28th June 1926 – 5th January 2012

How do you begin to write an essay to celebrate the life of a friend who has always been there? Both octogenarians, we started ringing in our teens, so we had a long, long time to get to know one another. But let me start at the beginning.

Harry Wells was born in the village of Nettlebed, Oxfordshire near Henley-on-Thames at the end of June 1926.  His father was Henry Wells, the village boot maker, who had come to the area from Dorset some time before and married Ethel Steptoe, a nanny from one of the large houses in the area. Harry attended the village school, although school was not really his thing, and he often used to hide in the bushes to have a day off! He left at fourteen to take up an apprenticeship with Stuart Turner, a company in Henley specialising in pumps and boat engines.

When Harry finished his time at Stuart Turner’s he had to do his National Service. He had always been keen on the Royal Navy so he joined the submarine service as an Engine Room Artificer, and started his training at HMS Dolphin at Southsea. Like the other recruits, he was put through the initiation ceremony of being thrown into the tall diving tower. Unlike the other recruits, he didn’t bob to the surface again, but just continued to sink and sink and had to be rescued and pulled out. He never did learn to swim!

He enjoyed his time in the Senior Service and would have liked to stay on, but it was not to be and he took jobs with Thorneycrofts and Hunter Penrose before joining AERE as an instrument maker. In 1956 he moved to the AERE Apprentice School as an instructor and he spent the next thirty years teaching and developing young engineers. Harry was a perfectionist who had very high standards and expected his apprentices – and others – to live up to them. He was very proud of his lads, followed their careers and kept in touch with many in later years. Apart from their actual training, he saw to it that they always behaved themselves and were properly attired, down to their highly polished shoes. Over his career he was responsible for the training of over a thousand apprentices, most of whom he knew by name.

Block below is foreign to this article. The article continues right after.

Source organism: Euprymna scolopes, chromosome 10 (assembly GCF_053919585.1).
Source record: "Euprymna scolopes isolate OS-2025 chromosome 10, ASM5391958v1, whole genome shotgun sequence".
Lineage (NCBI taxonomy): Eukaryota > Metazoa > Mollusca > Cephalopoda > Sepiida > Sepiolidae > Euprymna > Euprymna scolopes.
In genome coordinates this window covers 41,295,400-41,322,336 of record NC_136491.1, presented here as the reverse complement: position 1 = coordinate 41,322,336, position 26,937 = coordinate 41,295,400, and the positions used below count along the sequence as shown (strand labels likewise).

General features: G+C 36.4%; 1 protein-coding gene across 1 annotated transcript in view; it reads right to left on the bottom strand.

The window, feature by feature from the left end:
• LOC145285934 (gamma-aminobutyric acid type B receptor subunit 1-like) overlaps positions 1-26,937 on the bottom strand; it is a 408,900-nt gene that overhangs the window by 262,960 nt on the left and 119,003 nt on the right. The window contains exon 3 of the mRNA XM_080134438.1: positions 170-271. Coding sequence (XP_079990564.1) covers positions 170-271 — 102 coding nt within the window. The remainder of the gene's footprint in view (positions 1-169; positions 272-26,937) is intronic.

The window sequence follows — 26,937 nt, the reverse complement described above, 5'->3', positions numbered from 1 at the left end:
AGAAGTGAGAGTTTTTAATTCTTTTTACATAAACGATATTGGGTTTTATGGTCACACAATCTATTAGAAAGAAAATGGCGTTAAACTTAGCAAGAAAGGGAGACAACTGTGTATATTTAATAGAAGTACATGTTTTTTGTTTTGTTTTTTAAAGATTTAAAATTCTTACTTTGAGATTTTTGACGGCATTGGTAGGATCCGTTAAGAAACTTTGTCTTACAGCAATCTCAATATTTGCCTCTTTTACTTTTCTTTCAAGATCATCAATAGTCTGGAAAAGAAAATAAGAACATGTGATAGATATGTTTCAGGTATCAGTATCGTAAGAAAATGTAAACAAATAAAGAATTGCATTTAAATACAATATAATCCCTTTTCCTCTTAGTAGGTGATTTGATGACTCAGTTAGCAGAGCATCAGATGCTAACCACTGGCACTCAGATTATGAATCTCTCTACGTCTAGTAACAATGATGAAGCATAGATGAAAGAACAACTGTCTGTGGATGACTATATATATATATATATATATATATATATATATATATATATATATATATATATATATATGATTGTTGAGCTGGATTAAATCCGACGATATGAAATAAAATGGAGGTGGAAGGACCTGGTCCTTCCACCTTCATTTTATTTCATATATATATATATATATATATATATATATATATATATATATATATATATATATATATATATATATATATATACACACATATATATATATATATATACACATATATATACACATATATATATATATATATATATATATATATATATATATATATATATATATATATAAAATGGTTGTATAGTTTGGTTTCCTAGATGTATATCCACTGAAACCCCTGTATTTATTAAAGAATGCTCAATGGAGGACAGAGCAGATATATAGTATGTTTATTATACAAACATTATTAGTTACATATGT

He took up ringing in the mid 1940s, learning with five other boys from the village. They joined the Oxford Diocesan Guild, and in the first post-war list of members in 1948, Harry is shown as their tower captain. William Birmingham, who was Tower Captain at Slough at the time, was a native of Nettlebed and learnt to ring there, and I’m sure it was through Bill that Harry and the new ringers at Nettlebed were introduced to George Gilbert from Burnham, Bucks, some nineteen miles away. George was always willing to help young bands, and he certainly helped in this case by calling Harry’s first peal.

The bald statement of this in The Ringing World does not tell the whole story. The footnote states it was rung half-muffled in memory of Canon G. F. Coleridge, who had died a short while before. Four of the band including Harry rang their first peal, Bill Birmingham was ringing his first of Grandsire Doubles and George Gilbert was ringing his first of Grandsire Doubles as conductor. They wanted to get this peal, but George needed a reliable method of counting up to forty-two extents. He hit upon the idea of assuming he had called ten extents every time the clock struck the hour, so after the clock had struck the hour four times he would have called forty extents. Unfortunately, he still miscounted and called it five times, or 6,240 changes! This took three hours and 58 minutes, rather a long time, especially for the four first pealers!